Allen Hill is crazy. Music compels him to run, jump, twist, fall and drag every last person in the audience into his celebration of the oldies.
Davey Schoenbaum -- Farfisa organ, guitar
Mikey Trafton -- bass, vocals
Jim Henkel -- guitar, sax, vocals
David Beebe -- drums, trumpet
Teen Idol -- sax, drums
Landis Armstrong -- guitar, vocals
James Mann -- drums, vocals
Chris Johnson -- bass, driving
Allen Hill -- leader, green tambourine
Allen Oldies Band Live and Delirious, 2005
Ride the Wild Surf, 2008
Allen Hill sees a fellow musician outside the Big Top bar on Main Street, puts a fist in the air and yells, "old-IES," like a battle cry. That's how hard-core Hill is about oldies, his oldies band and spreading the good word.
The other guy responds in kind, which tells you a little something about Hill's ability to preach.
"My first car, a '66 Volkswagen, had an AM radio and a single speaker in the middle of the dash. That's when I really got attached to oldies music, because I was driving around in the car and feeling my freedom and listening to the Kinks' You Really Got Me. It was revolutionary to me," Hill says.
Hill leads the Allen Oldies Band, which has likely played at a wedding, a fun run or a New Year's Eve party you've attended. If you haven't been privy to one of his manic performances, just know that Hill is crazy. Music compels him to run, jump, twist, fall and drag every last person in the audience into his celebration of the oldies.
"I'm trying to capture the spirit of a song more than the actual notes or the right lyrics. Sure, there are rough edges, but it stays together. It's great if the band doesn't know what's going to happen next; rock has to have adventure."
This month marks 10 years of the Allen Oldies Band, and Hill, in his mid-30s, doesn't plan on slowing down. He's tried that, it didn't work.
"Right before the Allen Oldies Band started, I decided that I was going to try not being in a band for a while," he says, referring to stints in local favorite Banana Blender Surprise and all of the other rock bands he'd been in since he was 16. "I started the band after three weeks of not playing."
The first show was at the Astrodome, entertaining at a post-race party. That show started Hill and his band of many men down a road that has led to New York, Chicago, Mexico and all over Texas. They've also backed soul legends Roy Head and Archie Bell, to name a few.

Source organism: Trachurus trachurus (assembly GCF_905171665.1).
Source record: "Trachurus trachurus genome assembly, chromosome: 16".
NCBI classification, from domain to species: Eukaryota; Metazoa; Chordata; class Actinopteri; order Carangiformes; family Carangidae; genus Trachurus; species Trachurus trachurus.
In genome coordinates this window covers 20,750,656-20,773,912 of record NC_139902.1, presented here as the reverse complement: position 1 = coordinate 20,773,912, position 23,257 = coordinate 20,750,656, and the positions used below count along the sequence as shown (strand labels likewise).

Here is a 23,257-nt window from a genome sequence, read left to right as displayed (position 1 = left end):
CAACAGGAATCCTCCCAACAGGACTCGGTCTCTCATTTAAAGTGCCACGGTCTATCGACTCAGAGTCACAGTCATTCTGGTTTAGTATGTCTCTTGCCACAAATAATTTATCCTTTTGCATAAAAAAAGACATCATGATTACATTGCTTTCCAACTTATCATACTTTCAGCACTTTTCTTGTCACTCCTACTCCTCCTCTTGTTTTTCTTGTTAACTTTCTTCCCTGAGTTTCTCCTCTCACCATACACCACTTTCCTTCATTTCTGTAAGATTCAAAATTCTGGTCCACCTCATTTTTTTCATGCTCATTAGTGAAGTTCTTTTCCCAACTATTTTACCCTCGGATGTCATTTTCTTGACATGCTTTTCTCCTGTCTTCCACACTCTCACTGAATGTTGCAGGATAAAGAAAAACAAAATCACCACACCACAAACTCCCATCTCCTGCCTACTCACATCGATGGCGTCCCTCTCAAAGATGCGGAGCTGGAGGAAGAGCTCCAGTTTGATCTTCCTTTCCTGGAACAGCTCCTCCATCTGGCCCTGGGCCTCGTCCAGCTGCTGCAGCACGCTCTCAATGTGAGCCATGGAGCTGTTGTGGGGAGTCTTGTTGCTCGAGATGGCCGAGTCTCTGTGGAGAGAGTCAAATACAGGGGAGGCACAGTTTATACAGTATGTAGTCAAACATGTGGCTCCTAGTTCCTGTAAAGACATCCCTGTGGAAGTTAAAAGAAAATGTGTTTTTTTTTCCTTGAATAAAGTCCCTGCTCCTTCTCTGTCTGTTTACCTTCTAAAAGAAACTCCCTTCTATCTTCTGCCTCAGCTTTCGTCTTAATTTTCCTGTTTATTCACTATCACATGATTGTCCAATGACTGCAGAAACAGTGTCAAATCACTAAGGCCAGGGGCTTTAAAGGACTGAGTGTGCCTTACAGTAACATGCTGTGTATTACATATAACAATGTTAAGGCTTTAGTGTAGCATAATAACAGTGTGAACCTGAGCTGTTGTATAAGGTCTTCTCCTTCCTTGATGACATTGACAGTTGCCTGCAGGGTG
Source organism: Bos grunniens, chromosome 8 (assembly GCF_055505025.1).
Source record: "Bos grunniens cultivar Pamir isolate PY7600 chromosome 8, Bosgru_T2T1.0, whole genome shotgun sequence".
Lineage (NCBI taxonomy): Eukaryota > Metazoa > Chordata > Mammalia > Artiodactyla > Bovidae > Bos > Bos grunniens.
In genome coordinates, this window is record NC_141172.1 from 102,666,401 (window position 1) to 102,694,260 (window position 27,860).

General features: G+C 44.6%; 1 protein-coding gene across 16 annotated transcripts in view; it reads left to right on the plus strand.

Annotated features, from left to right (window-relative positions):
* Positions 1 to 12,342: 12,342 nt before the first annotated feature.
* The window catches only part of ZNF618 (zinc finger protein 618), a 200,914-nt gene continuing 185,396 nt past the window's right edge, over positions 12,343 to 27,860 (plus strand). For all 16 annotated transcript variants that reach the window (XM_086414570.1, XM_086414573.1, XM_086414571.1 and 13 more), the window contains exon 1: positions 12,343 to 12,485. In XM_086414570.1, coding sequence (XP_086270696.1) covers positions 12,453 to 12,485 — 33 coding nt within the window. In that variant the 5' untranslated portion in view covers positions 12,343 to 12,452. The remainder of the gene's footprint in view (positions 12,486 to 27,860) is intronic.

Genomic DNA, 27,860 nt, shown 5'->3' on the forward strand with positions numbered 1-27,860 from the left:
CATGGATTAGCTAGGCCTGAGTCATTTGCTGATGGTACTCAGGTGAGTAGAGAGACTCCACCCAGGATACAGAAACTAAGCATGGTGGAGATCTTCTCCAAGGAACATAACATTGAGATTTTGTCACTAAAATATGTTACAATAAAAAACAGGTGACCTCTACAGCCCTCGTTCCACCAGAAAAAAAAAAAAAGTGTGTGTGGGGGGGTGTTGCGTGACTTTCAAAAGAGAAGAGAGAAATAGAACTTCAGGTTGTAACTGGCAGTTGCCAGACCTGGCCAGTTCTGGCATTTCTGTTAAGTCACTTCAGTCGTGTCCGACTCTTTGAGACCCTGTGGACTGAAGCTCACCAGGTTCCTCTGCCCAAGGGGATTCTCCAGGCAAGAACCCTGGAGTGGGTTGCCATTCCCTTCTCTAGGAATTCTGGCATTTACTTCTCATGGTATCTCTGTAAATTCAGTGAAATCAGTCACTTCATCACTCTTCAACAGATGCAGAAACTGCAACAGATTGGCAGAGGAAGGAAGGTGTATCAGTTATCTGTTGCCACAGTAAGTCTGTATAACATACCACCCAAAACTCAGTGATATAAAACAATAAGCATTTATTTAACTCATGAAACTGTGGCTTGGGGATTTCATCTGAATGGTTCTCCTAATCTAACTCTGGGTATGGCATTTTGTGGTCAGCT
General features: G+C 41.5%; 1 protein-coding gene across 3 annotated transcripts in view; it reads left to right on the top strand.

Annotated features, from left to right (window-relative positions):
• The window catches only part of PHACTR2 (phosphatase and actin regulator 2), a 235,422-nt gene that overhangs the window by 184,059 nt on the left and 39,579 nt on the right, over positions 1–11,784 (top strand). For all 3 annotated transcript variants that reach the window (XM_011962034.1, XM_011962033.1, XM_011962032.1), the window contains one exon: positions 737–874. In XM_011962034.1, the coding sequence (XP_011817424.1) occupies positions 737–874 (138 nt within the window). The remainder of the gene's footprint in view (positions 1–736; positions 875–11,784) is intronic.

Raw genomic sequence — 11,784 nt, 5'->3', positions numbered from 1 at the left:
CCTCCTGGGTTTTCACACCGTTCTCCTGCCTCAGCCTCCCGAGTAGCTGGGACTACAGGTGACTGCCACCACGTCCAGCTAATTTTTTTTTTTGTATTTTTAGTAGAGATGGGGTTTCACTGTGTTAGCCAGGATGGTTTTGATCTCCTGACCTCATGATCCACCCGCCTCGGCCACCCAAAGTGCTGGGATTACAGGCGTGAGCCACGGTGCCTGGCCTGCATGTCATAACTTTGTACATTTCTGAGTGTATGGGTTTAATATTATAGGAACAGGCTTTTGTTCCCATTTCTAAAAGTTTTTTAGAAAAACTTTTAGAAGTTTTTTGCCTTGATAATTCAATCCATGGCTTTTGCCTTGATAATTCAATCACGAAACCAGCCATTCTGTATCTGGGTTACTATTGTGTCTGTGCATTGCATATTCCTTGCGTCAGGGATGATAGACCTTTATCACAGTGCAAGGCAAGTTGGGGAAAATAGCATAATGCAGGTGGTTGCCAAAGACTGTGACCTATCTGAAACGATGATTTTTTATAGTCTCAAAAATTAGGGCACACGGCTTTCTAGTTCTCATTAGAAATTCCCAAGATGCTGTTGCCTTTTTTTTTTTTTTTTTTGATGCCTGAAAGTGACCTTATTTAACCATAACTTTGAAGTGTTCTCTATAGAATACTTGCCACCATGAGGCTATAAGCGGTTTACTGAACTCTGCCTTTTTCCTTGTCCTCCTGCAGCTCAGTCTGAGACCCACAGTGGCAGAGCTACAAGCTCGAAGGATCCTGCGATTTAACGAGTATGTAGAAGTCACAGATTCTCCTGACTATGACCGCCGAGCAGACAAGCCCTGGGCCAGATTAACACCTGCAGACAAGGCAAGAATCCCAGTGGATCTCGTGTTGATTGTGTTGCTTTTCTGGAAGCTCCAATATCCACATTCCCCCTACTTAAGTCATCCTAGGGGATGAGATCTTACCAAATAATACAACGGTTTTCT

Twenty men have dutifully flanked Allen in his tux and tennies through the years. David Beebe has been there since the beginning, as have regulars David Schoenbaum and Mikey Trafton. Joe Earthman, Jim Henkel, Paul Beebe, Landis Armstrong and Steve Candelari are some of the current regulars.
"If there's a common element to all the guys that play with me, it's that they're up for having a good time, have a willingness to give in to the mayhem and are at least sort of able to play their instrument," he says.
To Hill, the oldies are not the music you hear on oldies radio. He blanches at the idea that Led Zeppelin's Stairway to Heaven, which he has heard on oldies radio, is oldies ("It's old. But it's not oldies.") The band does not play the Rolling Stones ("I guess they're all right."), nor the Beach Boys (because "they were good singers.")
"The songs that I'm much more passionate about are the ones that are getting lost because of the demise of oldies radio. Radio plays songs that have been test-marketed in front of a roomful of gerbils. It's not radio; it's Pavlovian response."
Some of Hill's favorite songs are Wooly Bully by Sam the Sham and the Pharoahs, Snoopy vs. the Red Baron by the Royal Guardsmen and Treat Her Right by Roy Head.
"One of my great accomplishments has been getting to know Roy; he's a friend. He's still one of the most dynamic performers out there; he will still do a flip off the stage, and he'll do it so fast.
Showmanship is surely one of the secrets to the Allen Oldies Band's tenure. Hill's ebullience is akin to a 3-year-old with a box of Popsicles, and his joy spreads to every corner of a room. He makes every party feel like the only party.
"A front man sets the tone for the room," Hill says. "My attitude is, 'What am I going to do to make sure that everyone that's not in this room wishes they could be?' "
-- Sara Cress | November 16, 2006